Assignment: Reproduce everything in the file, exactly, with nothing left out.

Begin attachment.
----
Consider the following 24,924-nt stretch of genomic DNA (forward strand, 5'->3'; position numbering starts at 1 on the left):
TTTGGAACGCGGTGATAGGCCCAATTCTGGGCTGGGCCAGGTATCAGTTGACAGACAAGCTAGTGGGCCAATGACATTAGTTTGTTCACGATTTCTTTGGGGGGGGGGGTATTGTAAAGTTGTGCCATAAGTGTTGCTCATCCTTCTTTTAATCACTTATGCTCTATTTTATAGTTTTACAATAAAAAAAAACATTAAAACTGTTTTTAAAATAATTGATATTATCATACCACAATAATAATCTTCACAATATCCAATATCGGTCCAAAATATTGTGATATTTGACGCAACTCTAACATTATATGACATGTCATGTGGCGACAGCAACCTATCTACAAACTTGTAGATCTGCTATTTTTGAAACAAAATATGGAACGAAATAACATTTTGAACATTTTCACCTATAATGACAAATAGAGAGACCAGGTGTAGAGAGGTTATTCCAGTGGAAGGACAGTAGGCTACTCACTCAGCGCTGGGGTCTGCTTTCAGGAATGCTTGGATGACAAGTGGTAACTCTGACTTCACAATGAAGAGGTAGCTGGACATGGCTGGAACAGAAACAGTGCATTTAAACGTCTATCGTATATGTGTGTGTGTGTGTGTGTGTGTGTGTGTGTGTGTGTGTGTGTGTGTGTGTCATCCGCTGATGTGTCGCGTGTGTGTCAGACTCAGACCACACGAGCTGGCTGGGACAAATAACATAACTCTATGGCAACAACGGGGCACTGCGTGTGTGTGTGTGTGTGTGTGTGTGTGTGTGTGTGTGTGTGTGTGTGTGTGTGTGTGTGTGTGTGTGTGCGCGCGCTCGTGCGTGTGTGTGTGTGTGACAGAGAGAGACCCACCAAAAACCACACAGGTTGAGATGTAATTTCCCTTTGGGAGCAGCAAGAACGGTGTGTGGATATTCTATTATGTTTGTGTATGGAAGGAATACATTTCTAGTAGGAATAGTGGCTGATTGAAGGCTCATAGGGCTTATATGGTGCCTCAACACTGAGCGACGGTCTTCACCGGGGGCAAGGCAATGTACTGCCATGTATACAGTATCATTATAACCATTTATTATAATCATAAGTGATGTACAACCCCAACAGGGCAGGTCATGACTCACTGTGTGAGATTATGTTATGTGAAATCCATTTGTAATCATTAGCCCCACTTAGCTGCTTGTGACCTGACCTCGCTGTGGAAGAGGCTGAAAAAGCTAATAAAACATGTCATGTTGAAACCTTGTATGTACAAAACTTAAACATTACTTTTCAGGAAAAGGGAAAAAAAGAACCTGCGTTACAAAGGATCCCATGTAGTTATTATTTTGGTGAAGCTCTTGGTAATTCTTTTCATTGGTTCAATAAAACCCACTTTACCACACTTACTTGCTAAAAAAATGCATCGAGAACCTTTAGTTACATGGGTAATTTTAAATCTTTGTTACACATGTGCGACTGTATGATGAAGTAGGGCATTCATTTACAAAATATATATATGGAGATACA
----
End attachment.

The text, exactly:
Consider the following 24,924-nt stretch of genomic DNA (forward strand, 5'->3'; position numbering starts at 1 on the left):
TTTGGAACGCGGTGATAGGCCCAATTCTGGGCTGGGCCAGGTATCAGTTGACAGACAAGCTAGTGGGCCAATGACATTAGTTTGTTCACGATTTCTTTGGGGGGGGGGGTATTGTAAAGTTGTGCCATAAGTGTTGCTCATCCTTCTTTTAATCACTTATGCTCTATTTTATAGTTTTACAATAAAAAAAAACATTAAAACTGTTTTTAAAATAATTGATATTATCATACCACAATAATAATCTTCACAATATCCAATATCGGTCCAAAATATTGTGATATTTGACGCAACTCTAACATTATATGACATGTCATGTGGCGACAGCAACCTATCTACAAACTTGTAGATCTGCTATTTTTGAAACAAAATATGGAACGAAATAACATTTTGAACATTTTCACCTATAATGACAAATAGAGAGACCAGGTGTAGAGAGGTTATTCCAGTGGAAGGACAGTAGGCTACTCACTCAGCGCTGGGGTCTGCTTTCAGGAATGCTTGGATGACAAGTGGTAACTCTGACTTCACAATGAAGAGGTAGCTGGACATGGCTGGAACAGAAACAGTGCATTTAAACGTCTATCGTATATGTGTGTGTGTGTGTGTGTGTGTGTGTGTGTGTGTGTGTGTGTGTGTGTGTCATCCGCTGATGTGTCGCGTGTGTGTCAGACTCAGACCACACGAGCTGGCTGGGACAAATAACATAACTCTATGGCAACAACGGGGCACTGCGTGTGTGTGTGTGTGTGTGTGTGTGTGTGTGTGTGTGTGTGTGTGTGTGTGTGTGTGTGTGTGTGTGTGCGCGCGCTCGTGCGTGTGTGTGTGTGTGACAGAGAGAGACCCACCAAAAACCACACAGGTTGAGATGTAATTTCCCTTTGGGAGCAGCAAGAACGGTGTGTGGATATTCTATTATGTTTGTGTATGGAAGGAATACATTTCTAGTAGGAATAGTGGCTGATTGAAGGCTCATAGGGCTTATATGGTGCCTCAACACTGAGCGACGGTCTTCACCGGGGGCAAGGCAATGTACTGCCATGTATACAGTATCATTATAACCATTTATTATAATCATAAGTGATGTACAACCCCAACAGGGCAGGTCATGACTCACTGTGTGAGATTATGTTATGTGAAATCCATTTGTAATCATTAGCCCCACTTAGCTGCTTGTGACCTGACCTCGCTGTGGAAGAGGCTGAAAAAGCTAATAAAACATGTCATGTTGAAACCTTGTATGTACAAAACTTAAACATTACTTTTCAGGAAAAGGGAAAAAAAGAACCTGCGTTACAAAGGATCCCATGTAGTTATTATTTTGGTGAAGCTCTTGGTAATTCTTTTCATTGGTTCAATAAAACCCACTTTACCACACTTACTTGCTAAAAAAATGCATCGAGAACCTTTAGTTACATGGGTAATTTTAAATCTTTGTTACACATGTGCGACTGTATGATGAAGTAGGGCATTCATTTACAAAATATATATATGGAGATACA